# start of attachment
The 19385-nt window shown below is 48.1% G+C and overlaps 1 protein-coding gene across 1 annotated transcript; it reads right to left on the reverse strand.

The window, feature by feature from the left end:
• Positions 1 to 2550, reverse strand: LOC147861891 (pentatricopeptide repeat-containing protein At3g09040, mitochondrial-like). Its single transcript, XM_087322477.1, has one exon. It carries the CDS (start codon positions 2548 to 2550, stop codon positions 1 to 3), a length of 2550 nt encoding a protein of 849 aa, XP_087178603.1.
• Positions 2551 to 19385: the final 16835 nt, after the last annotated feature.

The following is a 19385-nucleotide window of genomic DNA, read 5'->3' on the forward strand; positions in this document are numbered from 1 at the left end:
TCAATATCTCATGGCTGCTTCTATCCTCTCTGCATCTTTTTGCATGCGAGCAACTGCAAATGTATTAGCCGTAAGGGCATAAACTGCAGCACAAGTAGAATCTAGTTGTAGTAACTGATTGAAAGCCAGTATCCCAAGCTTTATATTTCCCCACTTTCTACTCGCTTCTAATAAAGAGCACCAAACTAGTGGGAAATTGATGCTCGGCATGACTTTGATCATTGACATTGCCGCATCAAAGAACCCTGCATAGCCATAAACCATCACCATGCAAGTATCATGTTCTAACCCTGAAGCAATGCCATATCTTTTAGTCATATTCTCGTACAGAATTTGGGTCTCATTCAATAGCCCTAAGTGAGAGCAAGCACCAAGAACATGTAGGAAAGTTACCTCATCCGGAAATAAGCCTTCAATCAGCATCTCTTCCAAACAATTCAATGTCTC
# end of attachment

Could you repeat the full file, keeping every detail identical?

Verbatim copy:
The 19385-nt window shown below is 48.1% G+C and overlaps 1 protein-coding gene across 1 annotated transcript; it reads right to left on the reverse strand.

The window, feature by feature from the left end:
• Positions 1 to 2550, reverse strand: LOC147861891 (pentatricopeptide repeat-containing protein At3g09040, mitochondrial-like). Its single transcript, XM_087322477.1, has one exon. It carries the CDS (start codon positions 2548 to 2550, stop codon positions 1 to 3), a length of 2550 nt encoding a protein of 849 aa, XP_087178603.1.
• Positions 2551 to 19385: the final 16835 nt, after the last annotated feature.

The following is a 19385-nucleotide window of genomic DNA, read 5'->3' on the forward strand; positions in this document are numbered from 1 at the left end:
TCAATATCTCATGGCTGCTTCTATCCTCTCTGCATCTTTTTGCATGCGAGCAACTGCAAATGTATTAGCCGTAAGGGCATAAACTGCAGCACAAGTAGAATCTAGTTGTAGTAACTGATTGAAAGCCAGTATCCCAAGCTTTATATTTCCCCACTTTCTACTCGCTTCTAATAAAGAGCACCAAACTAGTGGGAAATTGATGCTCGGCATGACTTTGATCATTGACATTGCCGCATCAAAGAACCCTGCATAGCCATAAACCATCACCATGCAAGTATCATGTTCTAACCCTGAAGCAATGCCATATCTTTTAGTCATATTCTCGTACAGAATTTGGGTCTCATTCAATAGCCCTAAGTGAGAGCAAGCACCAAGAACATGTAGGAAAGTTACCTCATCCGGAAATAAGCCTTCAATCAGCATCTCTTCCAAACAATTCAATGTCTC